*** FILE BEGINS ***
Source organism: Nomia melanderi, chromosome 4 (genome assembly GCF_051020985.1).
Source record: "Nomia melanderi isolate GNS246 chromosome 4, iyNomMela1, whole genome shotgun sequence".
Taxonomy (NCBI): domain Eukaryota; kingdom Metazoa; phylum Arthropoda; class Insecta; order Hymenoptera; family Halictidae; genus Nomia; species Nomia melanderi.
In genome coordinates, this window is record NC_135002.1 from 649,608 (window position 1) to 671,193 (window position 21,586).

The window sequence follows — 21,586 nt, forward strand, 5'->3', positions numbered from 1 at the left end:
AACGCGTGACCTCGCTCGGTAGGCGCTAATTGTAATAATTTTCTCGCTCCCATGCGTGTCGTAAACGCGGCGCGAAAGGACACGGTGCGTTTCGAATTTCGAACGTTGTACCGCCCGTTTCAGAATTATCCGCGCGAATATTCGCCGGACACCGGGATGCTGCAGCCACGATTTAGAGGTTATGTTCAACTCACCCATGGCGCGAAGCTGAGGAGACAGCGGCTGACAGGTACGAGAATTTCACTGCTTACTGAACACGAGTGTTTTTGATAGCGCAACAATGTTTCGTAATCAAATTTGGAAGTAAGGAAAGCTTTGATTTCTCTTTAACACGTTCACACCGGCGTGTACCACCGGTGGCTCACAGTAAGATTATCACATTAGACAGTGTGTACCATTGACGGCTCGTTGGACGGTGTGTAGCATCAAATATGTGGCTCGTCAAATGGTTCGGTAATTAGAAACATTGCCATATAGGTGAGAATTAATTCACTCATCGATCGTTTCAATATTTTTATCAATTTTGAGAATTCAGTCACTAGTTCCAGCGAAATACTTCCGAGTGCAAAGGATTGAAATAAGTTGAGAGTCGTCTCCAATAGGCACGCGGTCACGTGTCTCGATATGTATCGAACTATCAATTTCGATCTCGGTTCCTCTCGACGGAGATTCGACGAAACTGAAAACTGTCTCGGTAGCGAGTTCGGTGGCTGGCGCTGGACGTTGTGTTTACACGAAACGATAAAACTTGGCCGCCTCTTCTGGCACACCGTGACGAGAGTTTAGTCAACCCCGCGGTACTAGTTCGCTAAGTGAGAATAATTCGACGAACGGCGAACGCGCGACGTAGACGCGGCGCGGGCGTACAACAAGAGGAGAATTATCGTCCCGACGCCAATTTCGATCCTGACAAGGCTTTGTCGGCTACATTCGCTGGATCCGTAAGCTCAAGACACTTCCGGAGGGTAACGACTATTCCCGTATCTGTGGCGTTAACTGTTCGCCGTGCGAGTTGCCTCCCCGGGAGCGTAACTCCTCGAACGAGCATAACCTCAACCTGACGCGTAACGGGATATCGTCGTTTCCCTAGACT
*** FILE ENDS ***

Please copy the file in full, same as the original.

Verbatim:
Source organism: Nomia melanderi, chromosome 4 (genome assembly GCF_051020985.1).
Source record: "Nomia melanderi isolate GNS246 chromosome 4, iyNomMela1, whole genome shotgun sequence".
Taxonomy (NCBI): domain Eukaryota; kingdom Metazoa; phylum Arthropoda; class Insecta; order Hymenoptera; family Halictidae; genus Nomia; species Nomia melanderi.
In genome coordinates, this window is record NC_135002.1 from 649,608 (window position 1) to 671,193 (window position 21,586).

The window sequence follows — 21,586 nt, forward strand, 5'->3', positions numbered from 1 at the left end:
AACGCGTGACCTCGCTCGGTAGGCGCTAATTGTAATAATTTTCTCGCTCCCATGCGTGTCGTAAACGCGGCGCGAAAGGACACGGTGCGTTTCGAATTTCGAACGTTGTACCGCCCGTTTCAGAATTATCCGCGCGAATATTCGCCGGACACCGGGATGCTGCAGCCACGATTTAGAGGTTATGTTCAACTCACCCATGGCGCGAAGCTGAGGAGACAGCGGCTGACAGGTACGAGAATTTCACTGCTTACTGAACACGAGTGTTTTTGATAGCGCAACAATGTTTCGTAATCAAATTTGGAAGTAAGGAAAGCTTTGATTTCTCTTTAACACGTTCACACCGGCGTGTACCACCGGTGGCTCACAGTAAGATTATCACATTAGACAGTGTGTACCATTGACGGCTCGTTGGACGGTGTGTAGCATCAAATATGTGGCTCGTCAAATGGTTCGGTAATTAGAAACATTGCCATATAGGTGAGAATTAATTCACTCATCGATCGTTTCAATATTTTTATCAATTTTGAGAATTCAGTCACTAGTTCCAGCGAAATACTTCCGAGTGCAAAGGATTGAAATAAGTTGAGAGTCGTCTCCAATAGGCACGCGGTCACGTGTCTCGATATGTATCGAACTATCAATTTCGATCTCGGTTCCTCTCGACGGAGATTCGACGAAACTGAAAACTGTCTCGGTAGCGAGTTCGGTGGCTGGCGCTGGACGTTGTGTTTACACGAAACGATAAAACTTGGCCGCCTCTTCTGGCACACCGTGACGAGAGTTTAGTCAACCCCGCGGTACTAGTTCGCTAAGTGAGAATAATTCGACGAACGGCGAACGCGCGACGTAGACGCGGCGCGGGCGTACAACAAGAGGAGAATTATCGTCCCGACGCCAATTTCGATCCTGACAAGGCTTTGTCGGCTACATTCGCTGGATCCGTAAGCTCAAGACACTTCCGGAGGGTAACGACTATTCCCGTATCTGTGGCGTTAACTGTTCGCCGTGCGAGTTGCCTCCCCGGGAGCGTAACTCCTCGAACGAGCATAACCTCAACCTGACGCGTAACGGGATATCGTCGTTTCCCTAGACT